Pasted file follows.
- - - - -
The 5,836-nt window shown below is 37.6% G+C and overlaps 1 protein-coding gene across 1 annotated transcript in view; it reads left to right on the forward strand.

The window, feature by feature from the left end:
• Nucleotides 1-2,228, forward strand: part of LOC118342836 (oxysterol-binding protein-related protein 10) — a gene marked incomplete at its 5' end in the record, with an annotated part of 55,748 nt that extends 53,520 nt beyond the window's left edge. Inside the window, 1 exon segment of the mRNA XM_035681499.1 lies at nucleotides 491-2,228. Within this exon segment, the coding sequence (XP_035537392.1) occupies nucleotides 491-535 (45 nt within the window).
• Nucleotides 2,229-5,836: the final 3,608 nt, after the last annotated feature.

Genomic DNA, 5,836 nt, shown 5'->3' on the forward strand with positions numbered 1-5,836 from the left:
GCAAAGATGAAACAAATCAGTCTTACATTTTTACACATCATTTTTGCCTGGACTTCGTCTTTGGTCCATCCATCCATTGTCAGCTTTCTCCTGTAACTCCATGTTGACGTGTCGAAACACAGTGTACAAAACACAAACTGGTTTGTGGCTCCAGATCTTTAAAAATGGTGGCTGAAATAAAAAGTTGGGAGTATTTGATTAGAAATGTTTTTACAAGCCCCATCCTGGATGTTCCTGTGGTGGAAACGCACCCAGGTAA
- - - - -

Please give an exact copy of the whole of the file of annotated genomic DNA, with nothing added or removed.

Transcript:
The 5,836-nt window shown below is 37.6% G+C and overlaps 1 protein-coding gene across 1 annotated transcript in view; it reads left to right on the forward strand.

The window, feature by feature from the left end:
• Nucleotides 1-2,228, forward strand: part of LOC118342836 (oxysterol-binding protein-related protein 10) — a gene marked incomplete at its 5' end in the record, with an annotated part of 55,748 nt that extends 53,520 nt beyond the window's left edge. Inside the window, 1 exon segment of the mRNA XM_035681499.1 lies at nucleotides 491-2,228. Within this exon segment, the coding sequence (XP_035537392.1) occupies nucleotides 491-535 (45 nt within the window).
• Nucleotides 2,229-5,836: the final 3,608 nt, after the last annotated feature.

Genomic DNA, 5,836 nt, shown 5'->3' on the forward strand with positions numbered 1-5,836 from the left:
GCAAAGATGAAACAAATCAGTCTTACATTTTTACACATCATTTTTGCCTGGACTTCGTCTTTGGTCCATCCATCCATTGTCAGCTTTCTCCTGTAACTCCATGTTGACGTGTCGAAACACAGTGTACAAAACACAAACTGGTTTGTGGCTCCAGATCTTTAAAAATGGTGGCTGAAATAAAAAGTTGGGAGTATTTGATTAGAAATGTTTTTACAAGCCCCATCCTGGATGTTCCTGTGGTGGAAACGCACCCAGGTAA